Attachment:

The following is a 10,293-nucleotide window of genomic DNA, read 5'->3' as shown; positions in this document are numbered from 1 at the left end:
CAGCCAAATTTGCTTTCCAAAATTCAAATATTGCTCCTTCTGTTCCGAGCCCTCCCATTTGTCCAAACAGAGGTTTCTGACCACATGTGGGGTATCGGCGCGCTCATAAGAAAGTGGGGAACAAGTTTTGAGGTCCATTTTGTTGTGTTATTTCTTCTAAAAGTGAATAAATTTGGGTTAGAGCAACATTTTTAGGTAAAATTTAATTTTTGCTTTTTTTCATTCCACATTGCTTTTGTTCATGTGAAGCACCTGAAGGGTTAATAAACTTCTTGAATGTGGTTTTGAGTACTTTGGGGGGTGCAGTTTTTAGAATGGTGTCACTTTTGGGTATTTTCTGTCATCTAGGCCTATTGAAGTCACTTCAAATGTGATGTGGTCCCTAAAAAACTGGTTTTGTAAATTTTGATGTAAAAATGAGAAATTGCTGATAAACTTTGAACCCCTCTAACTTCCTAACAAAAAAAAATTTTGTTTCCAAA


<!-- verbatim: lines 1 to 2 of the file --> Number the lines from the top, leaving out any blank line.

The following is a 10,293-nucleotide window of genomic DNA, read 5'->3' as shown; positions in this document are numbered from 1 at the left end:
CAGCCAAATTTGCTTTCCAAAATTCAAATATTGCTCCTTCTGTTCCGAGCCCTCCCATTTGTCCAAACAGAGGTTTCTGACCACATGTGGGGTATCGGCGCGCTCATAAGAAAGTGGGGAACAAGTTTTGAGGTCCATTTTGTTGTGTTATTTCTTCTAAAAGTGAATAAATTTGGGTTAGAGCAACATTTTTAGGTAAAATTTAATTTTTGCTTTTTTTCATTCCACATTGCTTTTGTTCATGTGAAGCACCTGAAGGGTTAATAAACTTCTTGAATGTGGTTTTGAGTACTTTGGGGGGTGCAGTTTTTAGAATGGTGTCACTTTTGGGTATTTTCTGTCATCTAGGCCTATTGAAGTCACTTCAAATGTGATGTGGTCCCTAAAAAACTGGTTTTGTAAATTTTGATGTAAAAATGAGAAATTGCTGATAAACTTTGAACCCCTCTAACTTCCTAACAAAAAAAAATTTTGTTTCCAAA